We have been talking to a lot of early stage start-ups lately.  Some of them have money and a sales team, and most of them don’t.  Many come to us hoping we’ll work for them for commission only.  (We won’t).
The first thing I ask a founder is this:  “What have you personally done to grow your sales this week?”.  Quite often the answer is “Oh, I’m focused on product development!” or “Well, I’ve been looking for someone to do that, that’s why I’m here.”
As a new business owner, you have to prospect.  Twitter isn’t going to sell your product.  Facebook isn’t going to sell your software.  Infusionsoft isn’t a magic bullet.  (It’s pretty awesome, though.) You are the biggest asset your company has right now.  And you will be the person responsible for your business succeeding or failing.  You can’t build a sales team without having experienced personally how people are responding to your pitch.  You pitched your spouse on letting you quit your job and build a business.  You pitched someone on helping you fund it.  Now, go pitch your business idea to the people who are going to really decide whether you succeed or fail: your prospective market.
If you are new business owner trying to grow your sales and struggling to stay focused on the task at hand, I offer you the following tips on effective prospecting.
1. Be Consistent

Every day, spend time prospecting for new business.  Put it on your calendar, and honor that time as if you were focused on a deadline-driven project for a client.  Computer goes down?  No problem.  There’s the phone book.  Email messed up?  No big deal, send letters.  An hour, four hours; whatever  you can commit to. Do it. Like clockwork.  Don’t answer client calls.  Don’t mess around on Facebook.  Don’t write articles for women’s business publications.  Don’t make exceptions.  If 10:00-11:00 is your new business prospecting time, put it in your calendar as a meeting, and keep that commitment.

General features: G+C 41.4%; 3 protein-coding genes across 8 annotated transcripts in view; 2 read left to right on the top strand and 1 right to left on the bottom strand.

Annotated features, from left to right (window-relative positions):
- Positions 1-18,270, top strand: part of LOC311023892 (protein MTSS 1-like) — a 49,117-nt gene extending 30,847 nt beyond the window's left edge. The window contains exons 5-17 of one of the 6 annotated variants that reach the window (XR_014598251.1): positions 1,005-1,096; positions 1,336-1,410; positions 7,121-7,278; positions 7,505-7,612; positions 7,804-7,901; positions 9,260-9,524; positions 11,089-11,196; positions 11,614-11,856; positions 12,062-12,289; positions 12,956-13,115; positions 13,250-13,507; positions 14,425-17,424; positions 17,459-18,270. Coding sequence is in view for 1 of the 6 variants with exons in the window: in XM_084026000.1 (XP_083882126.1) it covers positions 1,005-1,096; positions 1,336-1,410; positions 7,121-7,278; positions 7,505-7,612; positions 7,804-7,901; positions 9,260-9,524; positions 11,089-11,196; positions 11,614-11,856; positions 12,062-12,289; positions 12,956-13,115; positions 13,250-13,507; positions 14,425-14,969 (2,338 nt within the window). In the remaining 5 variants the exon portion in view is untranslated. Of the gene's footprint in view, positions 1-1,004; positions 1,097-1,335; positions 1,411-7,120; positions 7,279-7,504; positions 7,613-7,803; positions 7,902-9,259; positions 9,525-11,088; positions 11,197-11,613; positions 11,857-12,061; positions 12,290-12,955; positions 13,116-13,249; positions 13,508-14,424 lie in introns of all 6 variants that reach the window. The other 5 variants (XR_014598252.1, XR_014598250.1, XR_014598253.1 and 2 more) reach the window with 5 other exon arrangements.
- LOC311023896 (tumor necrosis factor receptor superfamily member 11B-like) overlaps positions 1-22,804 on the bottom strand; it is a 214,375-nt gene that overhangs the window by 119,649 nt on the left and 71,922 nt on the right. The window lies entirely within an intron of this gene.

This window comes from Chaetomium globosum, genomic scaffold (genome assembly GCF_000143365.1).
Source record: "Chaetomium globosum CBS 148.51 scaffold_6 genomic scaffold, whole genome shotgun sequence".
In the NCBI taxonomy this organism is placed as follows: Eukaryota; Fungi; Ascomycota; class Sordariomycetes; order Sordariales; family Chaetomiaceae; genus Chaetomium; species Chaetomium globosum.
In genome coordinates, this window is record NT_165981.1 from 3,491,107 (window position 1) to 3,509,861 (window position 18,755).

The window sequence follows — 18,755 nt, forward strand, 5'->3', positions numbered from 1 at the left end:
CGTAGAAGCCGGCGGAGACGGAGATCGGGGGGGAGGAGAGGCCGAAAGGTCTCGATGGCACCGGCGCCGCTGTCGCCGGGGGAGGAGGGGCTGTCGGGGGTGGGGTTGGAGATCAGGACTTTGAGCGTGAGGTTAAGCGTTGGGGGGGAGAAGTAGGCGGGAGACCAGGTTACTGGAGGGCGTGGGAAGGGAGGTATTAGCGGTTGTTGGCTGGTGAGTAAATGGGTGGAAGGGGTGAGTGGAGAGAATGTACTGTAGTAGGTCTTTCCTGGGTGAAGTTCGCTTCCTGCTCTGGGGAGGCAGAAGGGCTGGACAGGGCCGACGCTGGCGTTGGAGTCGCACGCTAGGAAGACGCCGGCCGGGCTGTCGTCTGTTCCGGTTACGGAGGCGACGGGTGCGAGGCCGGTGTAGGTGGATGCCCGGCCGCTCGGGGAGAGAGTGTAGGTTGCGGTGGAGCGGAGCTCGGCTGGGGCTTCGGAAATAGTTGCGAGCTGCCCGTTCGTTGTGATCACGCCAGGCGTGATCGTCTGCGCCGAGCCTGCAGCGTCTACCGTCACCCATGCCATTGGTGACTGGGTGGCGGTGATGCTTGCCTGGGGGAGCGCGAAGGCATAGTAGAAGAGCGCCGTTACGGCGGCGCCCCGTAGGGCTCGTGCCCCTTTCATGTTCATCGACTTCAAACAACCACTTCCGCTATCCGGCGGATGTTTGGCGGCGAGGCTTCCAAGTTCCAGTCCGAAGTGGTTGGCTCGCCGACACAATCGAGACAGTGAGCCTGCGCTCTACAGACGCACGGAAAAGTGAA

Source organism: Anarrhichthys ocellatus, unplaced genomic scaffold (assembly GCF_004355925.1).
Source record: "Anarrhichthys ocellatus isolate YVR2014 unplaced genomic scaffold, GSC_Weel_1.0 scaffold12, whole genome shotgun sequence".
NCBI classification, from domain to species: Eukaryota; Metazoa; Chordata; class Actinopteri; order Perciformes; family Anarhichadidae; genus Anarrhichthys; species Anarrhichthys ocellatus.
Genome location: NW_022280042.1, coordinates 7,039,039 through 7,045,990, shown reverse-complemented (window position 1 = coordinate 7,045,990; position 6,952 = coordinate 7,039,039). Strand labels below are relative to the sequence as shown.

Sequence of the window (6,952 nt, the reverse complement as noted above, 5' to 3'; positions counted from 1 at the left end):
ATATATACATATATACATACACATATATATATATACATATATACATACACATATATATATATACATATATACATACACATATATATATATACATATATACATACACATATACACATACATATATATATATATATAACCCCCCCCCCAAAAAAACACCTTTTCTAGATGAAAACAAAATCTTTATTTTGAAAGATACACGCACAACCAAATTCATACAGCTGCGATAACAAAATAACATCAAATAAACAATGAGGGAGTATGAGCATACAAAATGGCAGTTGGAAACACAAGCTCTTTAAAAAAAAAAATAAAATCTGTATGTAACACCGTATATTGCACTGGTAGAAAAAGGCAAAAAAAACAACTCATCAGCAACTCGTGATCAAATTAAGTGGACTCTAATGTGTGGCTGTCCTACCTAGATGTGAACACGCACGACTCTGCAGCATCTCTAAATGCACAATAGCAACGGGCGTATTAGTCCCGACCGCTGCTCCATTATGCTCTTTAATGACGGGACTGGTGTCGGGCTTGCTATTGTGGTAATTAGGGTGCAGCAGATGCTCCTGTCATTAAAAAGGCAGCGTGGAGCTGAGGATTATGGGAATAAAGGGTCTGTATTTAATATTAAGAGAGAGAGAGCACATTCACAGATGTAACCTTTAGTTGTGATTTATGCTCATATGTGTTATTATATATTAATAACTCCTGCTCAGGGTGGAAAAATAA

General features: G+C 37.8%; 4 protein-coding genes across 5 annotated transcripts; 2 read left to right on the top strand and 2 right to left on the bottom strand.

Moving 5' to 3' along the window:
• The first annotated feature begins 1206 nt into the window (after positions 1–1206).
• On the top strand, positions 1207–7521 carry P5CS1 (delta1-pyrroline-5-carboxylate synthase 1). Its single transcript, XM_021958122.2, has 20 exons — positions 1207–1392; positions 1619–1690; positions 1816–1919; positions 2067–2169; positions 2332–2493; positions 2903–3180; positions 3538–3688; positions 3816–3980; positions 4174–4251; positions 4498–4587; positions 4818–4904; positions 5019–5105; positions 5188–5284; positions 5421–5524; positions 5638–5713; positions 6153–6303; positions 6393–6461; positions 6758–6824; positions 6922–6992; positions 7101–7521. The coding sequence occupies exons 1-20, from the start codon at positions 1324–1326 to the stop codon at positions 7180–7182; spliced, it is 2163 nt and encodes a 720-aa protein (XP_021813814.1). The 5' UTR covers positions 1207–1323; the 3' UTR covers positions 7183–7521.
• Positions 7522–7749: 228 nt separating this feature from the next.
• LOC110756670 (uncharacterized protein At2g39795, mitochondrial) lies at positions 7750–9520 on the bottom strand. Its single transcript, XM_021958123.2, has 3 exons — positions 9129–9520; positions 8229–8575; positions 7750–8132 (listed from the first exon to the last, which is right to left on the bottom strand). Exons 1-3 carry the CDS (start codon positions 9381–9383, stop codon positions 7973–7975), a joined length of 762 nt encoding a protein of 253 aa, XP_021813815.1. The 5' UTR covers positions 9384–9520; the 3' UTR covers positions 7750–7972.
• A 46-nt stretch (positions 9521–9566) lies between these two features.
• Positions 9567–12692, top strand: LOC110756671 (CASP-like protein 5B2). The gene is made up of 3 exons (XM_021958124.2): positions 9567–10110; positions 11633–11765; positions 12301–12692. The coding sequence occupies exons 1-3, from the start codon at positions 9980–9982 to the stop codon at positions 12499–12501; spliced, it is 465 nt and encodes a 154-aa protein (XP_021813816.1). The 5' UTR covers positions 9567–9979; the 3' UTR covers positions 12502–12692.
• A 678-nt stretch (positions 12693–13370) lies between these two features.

2. Be Organized.

Track  things and schedule your sales efforts. This could mean using a CRM system, a spreadsheet, even index cards .  There are dozens of free and cheap CRM systems online.  Get one.  Spend a little time setting it up in a way that makes sense for your business.  Invest a few hours in training and consulting so that you don’t spend more time dealing with your CRM than you do using your CRM.   Develop a process for keeping on top of your prospect interactions — you will learn how many new interactions it requires for you to get to speak with a decision maker (spoiler alert:  about six).  Then, if you’re tracking number of contacts you need to interact with before you get a meeting (hint:  it’s about 100) you will soon learn that emailing five people a day and following random people on twitter is not a business development strategy.

3.  Be true to yourself.

How much extra time do you actually have, and what is an hour of your time worth?  I know what I bill out at.  I have no business building lists from internet directories to save a few bucks.  The hours I spend trying to figure out how to fix my email are hours I could spend billing for my work.  Figure out what your time is worth to you, and then figure out what parts of your business you can hand off to others so that you can spend more time looking for new business.   Professionally and personally, what are you holding on to that you could hand off?

4.  Be ready to start today.

Don’t procrastinate.  Going to start looking for new business as soon as you’ve written your ten page brochure?  Wrong.  Going to start prospecting once you’ve made a list of the best trade shows to attend next year?  No.  There are a hundred ways to work without working and a bunch of ways to justify not picking up that thousand pound phone.  Stop planning how you’re going to find new business, and start asking people for their business.

5. Be aggressive when asking for referrals.

From here on in, end every conversation you have with “Can you think of anyone else who would benefit from our services?”

Being championed in anywhere gives you automatic credibility.  Don’t waste the opportunity to pursue warm leads.

6.  Be Realistic.

Some of the prospecting you do today will not pay off for a year.  Or longer.  Don’t get discouraged on days that end in what appears to be failure.   You may  not see the fruits of your labour for a while, but if you keep at it (and really keep at it as outlined above, don’t work-without-working) you will see your efforts pay off.

Happy Selling!